‘And that’s not all of it?’

‘Jove, no. Half a building to search yet. No one’s bothered keeping too much track of this since everyone left.’

Valens nodded. ‘We’re going to need all of this and more. Start moving it out into the street and keep it in groups ready, but finish running through the list of what there is first. I’ll send you a couple of helpers.’

Leaving the man, he stepped out into the street again. How could they have landed in so much shit so quickly? He was on his way to the principia to brief everyone when a thought struck him. Three streets across, he found one of the blocks that had been out of use for some time. If he was lucky, his men were as lazy as he imagined. Reaching the disused hut, he opened the door. The smell nearly knocked him down, and he grinned even as he gagged, slamming the door shut once more and stepping away from the block.

The southwest latrine had been blocked since not long after the cohort were pulled out, but the block was the most popular of the two, because sewer demons made sport with the one in the northwest. Rather than risk having their genitals attacked or having to walk outside the fort, the bulk of the men had started using the blocked latrine and then simply bucketing away the backed up horror and storing it in a nearby disused block. Valens had ordered the hut cleared and the whole process stopped a dozen times, but clearly it hadn’t happened.

Well no poor bastard Carvetian warrior was prepared for that missile.

Leaving the hut he hurried off to the headquarters building to brief his men.

There were eight people on duty, Valens thought as he strode into the principia. There was one on each corner tower, one at the south gate, two clearing the wall walk, and one working through the stores. Yet as he stepped into the courtyard, he was surprised at how full it seemed. He’d been in here with a full cohort mustered and it had felt normal. Five hundred souls. Now there were maybe thirty five in the space and it still looked cluttered.

He strode past them all and climbed the tribunal. With a quick nod to the statue of the emperor, he readied himself. Of course, the emperor was not the right one. A place like this was so remote that a replacement statue would only be forthcoming as an afterthought, as no one would give the job to a local. Local sculptors would make him look like a lumpy goblin.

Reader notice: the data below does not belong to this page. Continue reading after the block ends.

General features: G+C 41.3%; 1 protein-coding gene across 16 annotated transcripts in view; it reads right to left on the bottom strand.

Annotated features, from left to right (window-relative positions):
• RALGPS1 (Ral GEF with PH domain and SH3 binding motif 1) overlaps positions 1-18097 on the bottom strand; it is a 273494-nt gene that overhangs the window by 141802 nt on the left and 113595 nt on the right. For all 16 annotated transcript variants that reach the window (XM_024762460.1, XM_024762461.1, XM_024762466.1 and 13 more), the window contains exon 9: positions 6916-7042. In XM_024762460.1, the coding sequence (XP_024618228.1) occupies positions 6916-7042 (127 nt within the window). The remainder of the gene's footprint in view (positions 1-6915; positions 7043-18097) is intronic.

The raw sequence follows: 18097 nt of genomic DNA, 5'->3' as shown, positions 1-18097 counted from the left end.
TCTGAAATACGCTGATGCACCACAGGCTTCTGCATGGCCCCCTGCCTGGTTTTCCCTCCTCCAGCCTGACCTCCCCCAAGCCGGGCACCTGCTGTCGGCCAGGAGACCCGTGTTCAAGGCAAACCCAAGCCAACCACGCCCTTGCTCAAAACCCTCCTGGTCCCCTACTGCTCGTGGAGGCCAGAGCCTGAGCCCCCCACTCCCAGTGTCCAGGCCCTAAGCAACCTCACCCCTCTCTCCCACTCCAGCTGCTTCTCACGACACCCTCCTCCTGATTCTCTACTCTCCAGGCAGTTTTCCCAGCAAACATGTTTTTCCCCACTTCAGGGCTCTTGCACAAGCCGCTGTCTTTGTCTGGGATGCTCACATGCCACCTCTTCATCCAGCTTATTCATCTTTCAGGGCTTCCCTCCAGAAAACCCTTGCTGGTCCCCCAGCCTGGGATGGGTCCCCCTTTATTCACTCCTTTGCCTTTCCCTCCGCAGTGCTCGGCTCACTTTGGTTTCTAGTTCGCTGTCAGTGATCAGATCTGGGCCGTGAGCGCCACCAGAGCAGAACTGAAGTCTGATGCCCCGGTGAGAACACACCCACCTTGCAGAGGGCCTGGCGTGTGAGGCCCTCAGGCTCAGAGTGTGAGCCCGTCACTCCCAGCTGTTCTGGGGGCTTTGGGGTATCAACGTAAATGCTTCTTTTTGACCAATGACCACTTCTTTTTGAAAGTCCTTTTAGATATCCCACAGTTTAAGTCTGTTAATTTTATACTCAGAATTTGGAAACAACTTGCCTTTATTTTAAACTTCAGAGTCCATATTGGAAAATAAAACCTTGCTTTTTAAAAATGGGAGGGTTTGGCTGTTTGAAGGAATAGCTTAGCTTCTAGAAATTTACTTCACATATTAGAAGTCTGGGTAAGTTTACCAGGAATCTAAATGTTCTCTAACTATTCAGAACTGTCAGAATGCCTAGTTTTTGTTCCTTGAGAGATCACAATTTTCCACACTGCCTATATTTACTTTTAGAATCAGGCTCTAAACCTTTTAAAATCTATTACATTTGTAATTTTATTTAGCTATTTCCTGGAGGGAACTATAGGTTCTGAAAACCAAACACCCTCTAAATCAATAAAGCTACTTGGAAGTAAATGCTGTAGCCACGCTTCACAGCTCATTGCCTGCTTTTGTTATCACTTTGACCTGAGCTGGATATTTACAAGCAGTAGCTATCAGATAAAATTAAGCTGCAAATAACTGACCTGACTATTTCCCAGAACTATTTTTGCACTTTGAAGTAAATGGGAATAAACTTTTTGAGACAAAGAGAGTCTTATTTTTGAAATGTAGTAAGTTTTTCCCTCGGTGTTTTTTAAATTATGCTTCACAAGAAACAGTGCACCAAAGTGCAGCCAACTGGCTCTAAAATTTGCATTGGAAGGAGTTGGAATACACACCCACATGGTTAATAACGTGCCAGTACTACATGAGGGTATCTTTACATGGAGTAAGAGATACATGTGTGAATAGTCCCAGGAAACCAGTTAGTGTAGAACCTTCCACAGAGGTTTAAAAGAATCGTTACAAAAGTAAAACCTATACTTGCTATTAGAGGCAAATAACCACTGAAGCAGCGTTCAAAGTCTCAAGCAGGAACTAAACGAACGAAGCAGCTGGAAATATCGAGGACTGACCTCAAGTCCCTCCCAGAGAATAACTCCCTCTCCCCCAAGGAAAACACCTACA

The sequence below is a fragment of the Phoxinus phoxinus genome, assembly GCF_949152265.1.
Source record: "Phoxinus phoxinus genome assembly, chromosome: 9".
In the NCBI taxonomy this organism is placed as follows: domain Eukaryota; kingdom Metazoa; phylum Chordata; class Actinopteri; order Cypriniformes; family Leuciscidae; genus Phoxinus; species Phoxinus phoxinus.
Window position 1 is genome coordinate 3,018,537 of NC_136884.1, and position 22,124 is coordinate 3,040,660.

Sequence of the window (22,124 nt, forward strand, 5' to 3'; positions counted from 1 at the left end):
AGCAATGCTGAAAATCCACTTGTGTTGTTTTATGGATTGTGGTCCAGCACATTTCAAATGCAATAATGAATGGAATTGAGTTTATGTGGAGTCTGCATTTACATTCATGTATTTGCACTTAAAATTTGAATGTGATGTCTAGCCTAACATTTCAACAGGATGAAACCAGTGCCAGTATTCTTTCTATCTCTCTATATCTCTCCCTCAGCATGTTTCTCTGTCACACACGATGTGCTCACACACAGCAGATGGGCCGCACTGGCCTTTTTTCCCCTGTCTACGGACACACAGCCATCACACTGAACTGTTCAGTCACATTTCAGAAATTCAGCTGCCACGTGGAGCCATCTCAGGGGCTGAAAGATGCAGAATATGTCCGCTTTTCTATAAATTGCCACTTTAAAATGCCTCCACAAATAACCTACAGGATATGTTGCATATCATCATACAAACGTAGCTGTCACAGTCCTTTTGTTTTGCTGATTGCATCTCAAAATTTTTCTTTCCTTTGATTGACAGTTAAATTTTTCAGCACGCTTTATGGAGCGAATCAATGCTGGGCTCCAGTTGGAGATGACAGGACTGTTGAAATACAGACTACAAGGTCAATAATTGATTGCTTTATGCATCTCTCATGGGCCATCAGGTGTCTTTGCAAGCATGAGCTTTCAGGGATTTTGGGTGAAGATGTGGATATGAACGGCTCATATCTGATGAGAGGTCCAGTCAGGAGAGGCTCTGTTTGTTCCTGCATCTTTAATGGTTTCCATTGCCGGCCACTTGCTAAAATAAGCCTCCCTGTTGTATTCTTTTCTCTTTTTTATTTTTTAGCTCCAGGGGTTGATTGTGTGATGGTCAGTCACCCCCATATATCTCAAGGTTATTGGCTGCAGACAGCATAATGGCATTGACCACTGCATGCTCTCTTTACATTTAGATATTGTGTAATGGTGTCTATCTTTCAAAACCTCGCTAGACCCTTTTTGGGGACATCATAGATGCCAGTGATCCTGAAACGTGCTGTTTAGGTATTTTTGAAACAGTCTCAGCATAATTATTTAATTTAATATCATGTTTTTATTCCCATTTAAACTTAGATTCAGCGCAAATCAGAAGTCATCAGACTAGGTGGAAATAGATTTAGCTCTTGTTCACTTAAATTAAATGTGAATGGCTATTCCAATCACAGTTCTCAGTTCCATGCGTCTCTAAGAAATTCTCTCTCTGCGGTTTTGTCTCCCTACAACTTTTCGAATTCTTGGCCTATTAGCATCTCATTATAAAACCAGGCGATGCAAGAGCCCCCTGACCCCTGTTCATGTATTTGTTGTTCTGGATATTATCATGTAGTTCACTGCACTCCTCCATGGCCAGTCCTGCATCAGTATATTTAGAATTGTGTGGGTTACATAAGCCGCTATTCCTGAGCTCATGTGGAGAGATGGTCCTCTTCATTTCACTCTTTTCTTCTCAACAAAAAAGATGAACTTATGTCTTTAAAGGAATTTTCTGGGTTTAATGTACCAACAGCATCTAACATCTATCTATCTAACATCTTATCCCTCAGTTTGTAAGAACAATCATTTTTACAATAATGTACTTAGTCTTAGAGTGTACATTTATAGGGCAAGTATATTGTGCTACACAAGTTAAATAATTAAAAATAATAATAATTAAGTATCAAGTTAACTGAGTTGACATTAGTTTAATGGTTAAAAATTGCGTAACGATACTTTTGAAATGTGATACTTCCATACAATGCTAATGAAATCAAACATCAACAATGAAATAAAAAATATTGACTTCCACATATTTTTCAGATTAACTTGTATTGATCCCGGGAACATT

‘I doubt anyone is unaware of our situation,’ he said, as he came to a halt on the platform. ‘But in case you’ve had your head down the one working latrine, there’s a whole army of natives out there who’ve decapitated the rest of the civilians and two of my men. They won’t talk or listen to reason, and the threat they pose is quite real. They’re here and they’re coming for us.’

There was a murmur among the men and Valens let it go this time, waiting for it to ebb.

‘We can’t leave,’ he said flatly. ‘There’s no way to get to Glannoventa or over the pass. The moment we try to leave we run into them. So we rely on our walls. We have to hold them out until they give up and go away. We have the advantage. It’s snowy and freezing. They cannot stay out there forever. We are trained to hold a place like this and, though there aren’t so many of us, we can do it. The slope from the west wall is steep and that to the north is even steeper, so attacks from either side are pretty unlikely. We need to concentrate on the south and east. I want every man available on those walls.’

He straightened. ‘My best two lookouts are Rubellius and Pollio. They will each take one of the north and west walls. Everyone else gets divided up between south and east. Can the civilians step forward?’

He paused while the motley collection of locals moved away from the soldiers, making themselves known. Valens looked along their lines. ‘Lugracus,’ he said, pointing at the smith, ‘can you fletch ballista bolts and arrows?’

The old man nodded. ‘Passably. Not my best skill, but I know how to do it.’

‘Take Elia and her kid and show her how to do it. We have plenty of raw materials.’

One of the soldiers stepped forward. ‘Sir, you can’t ask a girl to make arrows?’

‘So she just sits here admiring herself until they enemy get in because we’re out of ammunition?’ He glanced over at her. ‘What do you think, Elia?’

‘Making arrows will be a pleasure,’ she said firmly.

Lugracus reached out and put a hand on her shoulder. ‘Come on, girl.’